effectively. To explore differences between households? responses to IHDs, we conducted a qualitative study with 21
households who had an IHD for more than six months. Of the 21, only four households continued to refer to the IHD and
the findings suggest that attempts to reduce energy consumption were situated in wider social and physical contexts.
Further, the participants demonstrated energy saving behaviour before and outside of IHD usage. The patterns of energy
behaviours and attempts at electricity conservation could best be understood by categorising the households into three
types: the Monitor Enthusiasts (20%), the Aspiring Energy Savers (60%) and the Energy Non-Engaged (20%). The factors of
importance in energy behaviour differed between the categories. Financial savings contributed to efforts to reduce energy
use but only up to boundaries which varied considerably between households. Social practices and social relationships
appeared to constrain what actions households were prepared to undertake, illuminating aspects of inter-household
variation. Within the household, all energy users were not equal and we found that women were particularly influential on
energy use through their primary responsibility for domestic labour on behalf of the household. The implications of the
findings for environmental campaigning are discussed.

The research was funded by the Digital Economy Programme of the Research Councils UK, a cross-council initiative led by EPSRC (www.epsrc.ac.uk)
and contributed to by AHRC, ESRC and MRC, under the REDUCE project grant (no EP/I000232/1). The funders had no role in study design, data collection and analysis, decision to publish or preparation of the manuscript.

Gatersleben B, Uzzell D (2007) Affective appraisals of the daily commute - Comparing perceptions of drivers, cyclists, walkers, and users of public transport, Environment and Behavior 39 (3) pp. 416-431
To date, most research on travel behavior has been limited to studying utilitarian appraisals of car users and users of public transport. Studies on affective experiences are usually limited to commuter stress. A survey among university employees revealed that in support of previous research, car commuters find their journey more stressful than other mode users. The main sources of this stress are delays and other road users. Users of public transport also "complain" about delays; however, this results in stress as well as boredom. Walking and cycling journeys are the most relaxing and exciting and therefore seem the most optimum form of travel from an affective perspective. The affective appraisals of the daily commute are related to instrumental aspects, such as journey time, but also to general attitudes toward various travel modes. These findings have implications for sustainable transport policy initiatives that aim to persuade people to abandon their car.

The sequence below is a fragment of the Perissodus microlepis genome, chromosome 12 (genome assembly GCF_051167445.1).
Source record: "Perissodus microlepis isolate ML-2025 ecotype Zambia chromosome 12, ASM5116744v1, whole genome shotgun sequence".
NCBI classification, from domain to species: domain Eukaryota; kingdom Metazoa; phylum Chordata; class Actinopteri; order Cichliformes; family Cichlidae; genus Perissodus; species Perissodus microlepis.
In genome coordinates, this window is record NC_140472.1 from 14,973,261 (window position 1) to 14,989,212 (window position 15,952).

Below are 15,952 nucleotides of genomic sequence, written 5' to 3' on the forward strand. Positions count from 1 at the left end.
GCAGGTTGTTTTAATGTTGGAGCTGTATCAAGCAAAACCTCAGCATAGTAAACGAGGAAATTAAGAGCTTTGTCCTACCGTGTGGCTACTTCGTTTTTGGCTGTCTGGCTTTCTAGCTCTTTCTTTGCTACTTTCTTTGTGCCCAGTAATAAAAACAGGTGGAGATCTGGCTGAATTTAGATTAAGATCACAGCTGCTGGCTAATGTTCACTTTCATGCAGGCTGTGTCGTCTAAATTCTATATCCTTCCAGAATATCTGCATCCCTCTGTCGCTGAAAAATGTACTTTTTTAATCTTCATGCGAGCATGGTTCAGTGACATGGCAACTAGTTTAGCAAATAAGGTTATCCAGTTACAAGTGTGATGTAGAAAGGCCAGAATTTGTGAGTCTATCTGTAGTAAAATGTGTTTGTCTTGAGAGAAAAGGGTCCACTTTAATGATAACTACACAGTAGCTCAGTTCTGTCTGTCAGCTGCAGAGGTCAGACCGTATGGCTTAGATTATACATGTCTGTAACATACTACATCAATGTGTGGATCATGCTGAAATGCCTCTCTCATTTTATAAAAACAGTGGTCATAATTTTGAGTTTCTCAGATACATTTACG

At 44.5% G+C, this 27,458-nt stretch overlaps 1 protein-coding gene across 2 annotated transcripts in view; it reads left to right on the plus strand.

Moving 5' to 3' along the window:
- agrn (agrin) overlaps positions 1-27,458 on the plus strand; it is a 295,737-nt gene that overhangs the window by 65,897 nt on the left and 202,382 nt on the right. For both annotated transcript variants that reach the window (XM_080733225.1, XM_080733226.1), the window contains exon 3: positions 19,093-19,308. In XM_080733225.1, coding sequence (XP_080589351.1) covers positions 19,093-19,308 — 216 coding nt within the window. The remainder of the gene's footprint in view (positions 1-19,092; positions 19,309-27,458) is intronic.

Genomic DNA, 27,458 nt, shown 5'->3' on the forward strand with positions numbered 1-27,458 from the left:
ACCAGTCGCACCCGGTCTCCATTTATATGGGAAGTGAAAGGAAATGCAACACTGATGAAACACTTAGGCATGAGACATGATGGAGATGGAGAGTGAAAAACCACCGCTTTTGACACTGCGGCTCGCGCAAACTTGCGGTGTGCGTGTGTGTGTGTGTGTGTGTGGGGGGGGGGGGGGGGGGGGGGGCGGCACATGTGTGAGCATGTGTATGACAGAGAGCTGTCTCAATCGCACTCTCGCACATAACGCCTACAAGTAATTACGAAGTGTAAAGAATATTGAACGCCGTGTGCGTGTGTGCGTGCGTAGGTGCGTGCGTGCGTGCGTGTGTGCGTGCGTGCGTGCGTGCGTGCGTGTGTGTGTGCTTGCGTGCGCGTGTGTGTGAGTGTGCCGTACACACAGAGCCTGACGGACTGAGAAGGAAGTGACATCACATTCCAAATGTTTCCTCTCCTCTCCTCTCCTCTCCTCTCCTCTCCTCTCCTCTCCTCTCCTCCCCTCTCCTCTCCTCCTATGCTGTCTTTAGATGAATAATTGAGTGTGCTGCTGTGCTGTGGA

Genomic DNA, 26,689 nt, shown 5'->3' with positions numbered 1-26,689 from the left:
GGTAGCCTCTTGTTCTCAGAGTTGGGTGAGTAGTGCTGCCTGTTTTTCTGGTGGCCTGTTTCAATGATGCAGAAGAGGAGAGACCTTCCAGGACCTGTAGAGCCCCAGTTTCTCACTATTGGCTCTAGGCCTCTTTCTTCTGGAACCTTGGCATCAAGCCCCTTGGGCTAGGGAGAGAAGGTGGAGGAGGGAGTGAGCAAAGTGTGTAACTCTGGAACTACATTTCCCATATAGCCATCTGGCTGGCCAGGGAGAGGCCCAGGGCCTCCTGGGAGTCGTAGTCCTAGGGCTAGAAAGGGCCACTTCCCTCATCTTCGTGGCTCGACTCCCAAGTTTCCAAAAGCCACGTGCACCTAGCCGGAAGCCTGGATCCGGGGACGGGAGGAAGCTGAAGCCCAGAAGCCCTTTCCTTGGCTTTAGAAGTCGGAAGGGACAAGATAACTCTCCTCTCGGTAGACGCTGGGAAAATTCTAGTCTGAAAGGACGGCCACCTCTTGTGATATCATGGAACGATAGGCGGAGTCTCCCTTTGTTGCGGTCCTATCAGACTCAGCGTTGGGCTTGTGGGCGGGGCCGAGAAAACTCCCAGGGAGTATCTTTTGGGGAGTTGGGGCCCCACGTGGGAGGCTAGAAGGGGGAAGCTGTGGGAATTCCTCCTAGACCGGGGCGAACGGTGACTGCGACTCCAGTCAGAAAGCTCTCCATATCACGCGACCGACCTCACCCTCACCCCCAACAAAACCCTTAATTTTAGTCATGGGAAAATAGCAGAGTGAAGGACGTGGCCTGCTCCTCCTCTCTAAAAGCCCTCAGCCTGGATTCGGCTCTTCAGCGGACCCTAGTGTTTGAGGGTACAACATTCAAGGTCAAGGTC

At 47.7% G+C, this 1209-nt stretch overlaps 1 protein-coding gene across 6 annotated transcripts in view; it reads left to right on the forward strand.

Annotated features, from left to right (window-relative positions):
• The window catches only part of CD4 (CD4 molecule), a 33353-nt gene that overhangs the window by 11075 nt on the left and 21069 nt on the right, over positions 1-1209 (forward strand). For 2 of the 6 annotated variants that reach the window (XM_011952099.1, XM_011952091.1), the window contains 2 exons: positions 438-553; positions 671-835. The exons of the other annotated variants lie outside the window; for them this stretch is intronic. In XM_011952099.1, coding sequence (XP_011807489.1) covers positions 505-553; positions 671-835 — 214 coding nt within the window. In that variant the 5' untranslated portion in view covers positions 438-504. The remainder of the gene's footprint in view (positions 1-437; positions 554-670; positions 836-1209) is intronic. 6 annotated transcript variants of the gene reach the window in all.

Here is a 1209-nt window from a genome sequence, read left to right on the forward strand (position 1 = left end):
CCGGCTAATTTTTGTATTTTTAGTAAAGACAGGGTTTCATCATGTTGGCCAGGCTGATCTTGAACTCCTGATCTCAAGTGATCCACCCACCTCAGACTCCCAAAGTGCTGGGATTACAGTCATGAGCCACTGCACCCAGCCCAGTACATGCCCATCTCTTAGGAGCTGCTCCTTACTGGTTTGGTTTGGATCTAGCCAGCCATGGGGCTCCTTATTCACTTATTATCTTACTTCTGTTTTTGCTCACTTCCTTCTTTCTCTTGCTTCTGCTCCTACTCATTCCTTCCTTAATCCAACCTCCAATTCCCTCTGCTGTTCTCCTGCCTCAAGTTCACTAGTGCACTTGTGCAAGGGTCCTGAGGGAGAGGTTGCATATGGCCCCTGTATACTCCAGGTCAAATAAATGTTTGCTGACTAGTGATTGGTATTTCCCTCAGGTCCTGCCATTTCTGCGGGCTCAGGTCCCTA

Murtagh N, Gatersleben B, Cowen L, Uzzell D (2015) Does perception of automation undermine pro-environmental behaviour? Findings from three everyday settings, Journal of Environmental Psychology
The global deployment of technology to aid mitigation of climate change has great potential but the realisation of much of this potential depends on behavioural response. A culturally pervasive reliance on and belief in technology raises the risk that dependence on technology will hamper human actions of mitigation. Theory suggests that ?green? behaviour may be undermined by automated technology but empirical investigation has been lacking. We examined the effect of the prospect of automation on three everyday behaviours with environmental impact. Based on evidence from observational and experimental studies, we demonstrated that the prospect of automation can undermine even simple actions for sustainability. Further, we examined the process by which automated technology influences behaviour and suggest that automation may impair personal responsibility for action.
Ratcliffe Eleanor, Gatersleben Birgitta, Sowden Paul T. (2016) Associations with bird sounds: How do they relate to perceived restorative potential?, Journal of Environmental Psychology 47 pp. 136-144 Elsevier
Bird sounds are related to perceptions of attention restoration and stress recovery, but the role of associations in such perceptions is understudied. 174 adult residents of the United Kingdom rated 50 bird sounds on perceived restorative potential (PRP) and provided qualitative data on associations with each sound. Bird sounds were associated with imagined environments, birds and other animals, time and season, and activities within the environment. Bird sounds rated as high in PRP were associated with green spaces, spring and summer, daytime, and active behaviours in the environment. Low-PRP bird sounds were associated with exotic and marine environments, nonavian animals, and showed a non-significant trend towards associations with negative bird behaviour. These findings highlight connections between semantic values and restorative perceptions of natural stimuli. Such connections can inform top-down approaches to study of restorative environments and may benefit conservationists seeking to improve bonds between people and wildlife.
Griffin I, Gatersleben BCM (2016) Environmental Stress, In: Fleury-Bahi G, Pol E, Navarro O (eds.), Handbook of Environmental Psychology and Quality of Life Research 24 pp. 469-485 Springer International Switzerland 2017
The physical environment affects people in many ways, how they feel, what they think and how they act. When the demands of the physical environment outweigh an individual?s ability to deal with those demands, stress occurs. Environmental stress refers to a negative subjective psychological response to an environmental stimulus. It is important to note that an environmental stimulus that is stressful for one person in a particular situation may not be stressful for another or for the same person in a different situation. As such, environmental stress is an interaction between an individual and an external stimulus.